US: Measuring UP 2008
The United States' world leadership in college access has eroded steadily, as reflected in the international comparisons of the proportion of 18 to 24-year-olds enrolled in college, Callum reports. "In college completion, which has never been a strength of American higher education, the US ranks 15th among 29 countries compared."
The US adult population aged 35 and older ranks among the world leaders in the percentage who have college degrees, reflecting educational progress of earlier times, but among 25- to 34-year-olds the US population has slipped to 10th in the percentage who have an associate degree or higher. "This relative erosion of our national 'educational capital' reflects the lack of significant improvement in the rates of college participation and completion in recent years," writes Callum in an essay on Measuring Up 2008.
Young Americans graduating from high school on time are now more likely to take courses that prepare them for college and to enrol in college, compared with earlier this decade or in the 1990s, the survey found. "But far too many graduates leave high school unprepared to succeed in college-level courses and need remediation when they enrol. In addition, larger proportions than in the past fail to graduate from high school." Reduced high school graduation decreases the pool of potential college graduates and college-educated workers.
Measuring Up indicators show access to college to be "fairly flat". The likelihood that a high school freshman will enrol in college by age 19 has improved modestly this decade, from 39% to 42%, and the proportion of 18 to 24-year-olds in college has grown more modestly. But the enrolment of adults in college-level education has declined.
Low college completion rates, as with declining rates of school completion, are depriving the US of college-educated and trained workers needed to keep the workforce competitive globally - and there are substantial disparities in educational opportunity and achievement, Callum writes.
The high school graduation rate has decreased for all racial and ethnic groups over the past three decades, and differences between racial and ethnic groups persist. By the middle of this decade the national on-time high school graduation rate was 77.5%, while the rate for African Americans was 69.1% and for Hispanics it was 72.3%.
Disparities in college access are closely linked to race, ethnicity and income, and while college attendance has increased for all groups over the past three decades, gaps in enrolment have not diminished. For high school graduates, 73% of whites, 56% of blacks and 58% of Hispanics enrol in college the next fall. In terms of family income, 91% of high school students from families in the highest income group enrol in college, while the rate for students from middle-income families is 78% and for the lowest income group it is 52%.
Racial and ethnic disparities are also found in college completion rates, Callum reveals. For example, 59% of white students complete a bachelor's degree within six years of enrolling in college, against 47% of Hispanic students, 41% of African Americans, and 39% of Native Americans. State-by-state variations represent another source of disparity and inequity.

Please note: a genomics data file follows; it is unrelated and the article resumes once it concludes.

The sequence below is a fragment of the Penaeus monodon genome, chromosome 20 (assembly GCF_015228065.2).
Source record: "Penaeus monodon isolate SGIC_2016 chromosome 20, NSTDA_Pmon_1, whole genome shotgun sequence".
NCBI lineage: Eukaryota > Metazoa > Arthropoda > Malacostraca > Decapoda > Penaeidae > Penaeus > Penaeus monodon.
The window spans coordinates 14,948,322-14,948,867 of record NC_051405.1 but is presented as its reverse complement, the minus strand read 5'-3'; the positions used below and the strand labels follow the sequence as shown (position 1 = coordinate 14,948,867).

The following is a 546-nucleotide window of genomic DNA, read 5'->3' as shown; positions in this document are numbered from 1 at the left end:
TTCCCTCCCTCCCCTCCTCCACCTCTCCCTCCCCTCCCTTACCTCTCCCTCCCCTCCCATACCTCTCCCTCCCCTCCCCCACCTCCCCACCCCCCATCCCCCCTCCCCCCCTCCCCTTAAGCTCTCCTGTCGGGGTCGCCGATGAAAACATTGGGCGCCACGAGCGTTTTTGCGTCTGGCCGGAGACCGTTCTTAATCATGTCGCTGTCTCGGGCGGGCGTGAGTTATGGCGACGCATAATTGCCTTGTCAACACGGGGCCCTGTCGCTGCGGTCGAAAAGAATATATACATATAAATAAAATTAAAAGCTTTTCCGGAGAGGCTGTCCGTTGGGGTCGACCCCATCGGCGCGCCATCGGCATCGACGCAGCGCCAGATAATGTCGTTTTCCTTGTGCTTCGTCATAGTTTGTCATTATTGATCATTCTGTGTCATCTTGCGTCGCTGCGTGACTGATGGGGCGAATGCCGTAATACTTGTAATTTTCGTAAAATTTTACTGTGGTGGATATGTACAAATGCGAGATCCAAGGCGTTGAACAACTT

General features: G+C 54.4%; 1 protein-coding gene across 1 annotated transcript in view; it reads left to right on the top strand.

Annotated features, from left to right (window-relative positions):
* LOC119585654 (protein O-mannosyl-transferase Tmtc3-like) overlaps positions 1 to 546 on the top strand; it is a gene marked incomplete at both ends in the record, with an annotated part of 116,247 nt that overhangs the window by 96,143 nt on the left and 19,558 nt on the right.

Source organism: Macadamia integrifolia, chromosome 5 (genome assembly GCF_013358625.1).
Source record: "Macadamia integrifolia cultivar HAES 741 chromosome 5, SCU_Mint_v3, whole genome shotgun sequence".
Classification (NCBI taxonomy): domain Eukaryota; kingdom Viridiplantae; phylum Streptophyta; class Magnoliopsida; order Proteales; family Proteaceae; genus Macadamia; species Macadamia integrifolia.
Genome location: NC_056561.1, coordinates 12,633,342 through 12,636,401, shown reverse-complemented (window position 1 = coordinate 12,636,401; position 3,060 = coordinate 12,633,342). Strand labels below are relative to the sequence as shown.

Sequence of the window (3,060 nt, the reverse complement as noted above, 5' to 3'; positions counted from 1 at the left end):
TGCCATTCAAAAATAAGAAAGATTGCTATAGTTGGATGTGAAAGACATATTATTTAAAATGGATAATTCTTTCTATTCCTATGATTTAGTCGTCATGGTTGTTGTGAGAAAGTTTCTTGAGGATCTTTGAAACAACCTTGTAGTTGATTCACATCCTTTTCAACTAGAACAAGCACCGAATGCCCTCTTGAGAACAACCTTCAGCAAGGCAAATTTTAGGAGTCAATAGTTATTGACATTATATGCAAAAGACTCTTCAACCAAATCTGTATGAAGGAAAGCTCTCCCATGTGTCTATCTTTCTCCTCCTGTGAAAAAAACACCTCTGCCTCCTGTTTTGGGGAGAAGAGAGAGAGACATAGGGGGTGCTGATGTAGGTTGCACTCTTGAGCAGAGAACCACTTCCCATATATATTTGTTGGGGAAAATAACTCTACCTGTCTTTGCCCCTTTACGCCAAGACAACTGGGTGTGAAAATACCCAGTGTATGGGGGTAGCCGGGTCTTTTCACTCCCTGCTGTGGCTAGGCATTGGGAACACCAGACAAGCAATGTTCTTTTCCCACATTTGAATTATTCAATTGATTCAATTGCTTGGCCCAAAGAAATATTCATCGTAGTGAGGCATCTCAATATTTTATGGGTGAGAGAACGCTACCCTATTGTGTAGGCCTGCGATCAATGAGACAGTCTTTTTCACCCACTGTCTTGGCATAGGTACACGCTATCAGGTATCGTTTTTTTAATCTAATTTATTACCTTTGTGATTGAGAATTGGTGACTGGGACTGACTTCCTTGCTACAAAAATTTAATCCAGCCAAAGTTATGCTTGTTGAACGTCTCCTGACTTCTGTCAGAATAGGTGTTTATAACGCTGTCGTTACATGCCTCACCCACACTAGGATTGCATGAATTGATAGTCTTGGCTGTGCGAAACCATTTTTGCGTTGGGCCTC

Measuring Up found that deterioration of college affordability throughout the US contributed to disparities in higher education opportunity and attainment. The rising costs of college tuition and other necessities continues to outpace family incomes, which are mostly flat or declining.
If this trend continued it "would place higher education beyond the reach of most Americans and would greatly exacerbate the debt burdens of those who do enrol," Callum writes. Also: "More students are borrowing, and they are borrowing more. Over the last decade, student borrowing has more than doubled." The report found that the financial aid priorities of colleges and universities were out of synch with public policy priorities, with middle- and upper-income students receiving larger grants than those from low-income families.
Measuring Up concludes that some states have made some modest advances in higher education performance, but they are overshadowed by larger gains by other countries, and by the deterioration of college affordability. The relative erosion of national 'educational capital', writes Callum, "has occurred at a time when we need more people to be college educated and trained because of Baby Boomer retirements and rising skill requirements."
Meanwhile, states are grappling with big budget shortfalls. Measuring Up recommends that, rather than responding as in the past by allowing tuition and student aid policy "to play second fiddle to institutional finance", states should establish policies that balance the financial burden for higher education among states, higher education institutions, students and families. Callum writes:
"This is both a short- and long-term strategy that makes state policy more transparent, grounds it in the needs and financial circumstances of state residents, establishes college affordability as a priority, protects educational opportunity, and in the process helps to meet the needs of states and the nation for a well-educated workforce and citizenry."
Measuring Up 2008 report on the National Center site
Full Callun article on the National Center site